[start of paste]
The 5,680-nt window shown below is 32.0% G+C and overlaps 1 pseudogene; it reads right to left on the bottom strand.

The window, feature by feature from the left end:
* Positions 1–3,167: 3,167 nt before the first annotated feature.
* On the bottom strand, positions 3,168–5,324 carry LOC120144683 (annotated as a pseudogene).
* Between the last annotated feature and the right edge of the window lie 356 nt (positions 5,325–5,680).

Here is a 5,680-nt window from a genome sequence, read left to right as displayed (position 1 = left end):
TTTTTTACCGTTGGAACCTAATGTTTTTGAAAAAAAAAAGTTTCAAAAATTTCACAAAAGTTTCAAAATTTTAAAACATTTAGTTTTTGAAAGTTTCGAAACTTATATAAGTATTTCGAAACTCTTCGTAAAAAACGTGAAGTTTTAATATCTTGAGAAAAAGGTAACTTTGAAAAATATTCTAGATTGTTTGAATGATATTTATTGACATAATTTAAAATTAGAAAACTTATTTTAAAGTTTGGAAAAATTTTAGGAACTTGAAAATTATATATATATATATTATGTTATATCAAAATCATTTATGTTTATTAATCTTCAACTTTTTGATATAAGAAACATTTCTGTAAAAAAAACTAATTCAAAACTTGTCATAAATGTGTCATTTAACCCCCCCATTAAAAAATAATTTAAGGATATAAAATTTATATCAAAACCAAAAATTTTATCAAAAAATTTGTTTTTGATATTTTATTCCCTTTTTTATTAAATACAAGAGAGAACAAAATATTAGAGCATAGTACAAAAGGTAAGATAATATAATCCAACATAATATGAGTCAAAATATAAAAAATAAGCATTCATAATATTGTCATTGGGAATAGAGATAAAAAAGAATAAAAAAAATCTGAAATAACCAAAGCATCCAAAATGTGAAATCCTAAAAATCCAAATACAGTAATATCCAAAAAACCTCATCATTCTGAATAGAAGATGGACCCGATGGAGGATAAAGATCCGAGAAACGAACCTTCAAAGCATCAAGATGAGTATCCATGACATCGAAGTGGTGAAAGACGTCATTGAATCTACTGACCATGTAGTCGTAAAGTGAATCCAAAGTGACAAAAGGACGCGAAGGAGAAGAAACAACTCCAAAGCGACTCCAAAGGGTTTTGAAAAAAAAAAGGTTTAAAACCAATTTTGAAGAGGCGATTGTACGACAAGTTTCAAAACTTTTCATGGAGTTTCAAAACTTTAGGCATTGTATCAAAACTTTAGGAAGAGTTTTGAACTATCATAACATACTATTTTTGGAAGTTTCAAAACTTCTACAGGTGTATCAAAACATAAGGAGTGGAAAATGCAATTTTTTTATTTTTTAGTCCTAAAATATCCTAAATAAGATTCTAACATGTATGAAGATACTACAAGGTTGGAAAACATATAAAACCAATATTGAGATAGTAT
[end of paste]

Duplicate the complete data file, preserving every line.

The 5,680-nt window shown below is 32.0% G+C and overlaps 1 pseudogene; it reads right to left on the bottom strand.

The window, feature by feature from the left end:
* Positions 1–3,167: 3,167 nt before the first annotated feature.
* On the bottom strand, positions 3,168–5,324 carry LOC120144683 (annotated as a pseudogene).
* Between the last annotated feature and the right edge of the window lie 356 nt (positions 5,325–5,680).

Here is a 5,680-nt window from a genome sequence, read left to right as displayed (position 1 = left end):
TTTTTTACCGTTGGAACCTAATGTTTTTGAAAAAAAAAAGTTTCAAAAATTTCACAAAAGTTTCAAAATTTTAAAACATTTAGTTTTTGAAAGTTTCGAAACTTATATAAGTATTTCGAAACTCTTCGTAAAAAACGTGAAGTTTTAATATCTTGAGAAAAAGGTAACTTTGAAAAATATTCTAGATTGTTTGAATGATATTTATTGACATAATTTAAAATTAGAAAACTTATTTTAAAGTTTGGAAAAATTTTAGGAACTTGAAAATTATATATATATATATTATGTTATATCAAAATCATTTATGTTTATTAATCTTCAACTTTTTGATATAAGAAACATTTCTGTAAAAAAAACTAATTCAAAACTTGTCATAAATGTGTCATTTAACCCCCCCATTAAAAAATAATTTAAGGATATAAAATTTATATCAAAACCAAAAATTTTATCAAAAAATTTGTTTTTGATATTTTATTCCCTTTTTTATTAAATACAAGAGAGAACAAAATATTAGAGCATAGTACAAAAGGTAAGATAATATAATCCAACATAATATGAGTCAAAATATAAAAAATAAGCATTCATAATATTGTCATTGGGAATAGAGATAAAAAAGAATAAAAAAAATCTGAAATAACCAAAGCATCCAAAATGTGAAATCCTAAAAATCCAAATACAGTAATATCCAAAAAACCTCATCATTCTGAATAGAAGATGGACCCGATGGAGGATAAAGATCCGAGAAACGAACCTTCAAAGCATCAAGATGAGTATCCATGACATCGAAGTGGTGAAAGACGTCATTGAATCTACTGACCATGTAGTCGTAAAGTGAATCCAAAGTGACAAAAGGACGCGAAGGAGAAGAAACAACTCCAAAGCGACTCCAAAGGGTTTTGAAAAAAAAAAGGTTTAAAACCAATTTTGAAGAGGCGATTGTACGACAAGTTTCAAAACTTTTCATGGAGTTTCAAAACTTTAGGCATTGTATCAAAACTTTAGGAAGAGTTTTGAACTATCATAACATACTATTTTTGGAAGTTTCAAAACTTCTACAGGTGTATCAAAACATAAGGAGTGGAAAATGCAATTTTTTTATTTTTTAGTCCTAAAATATCCTAAATAAGATTCTAACATGTATGAAGATACTACAAGGTTGGAAAACATATAAAACCAATATTGAGATAGTAT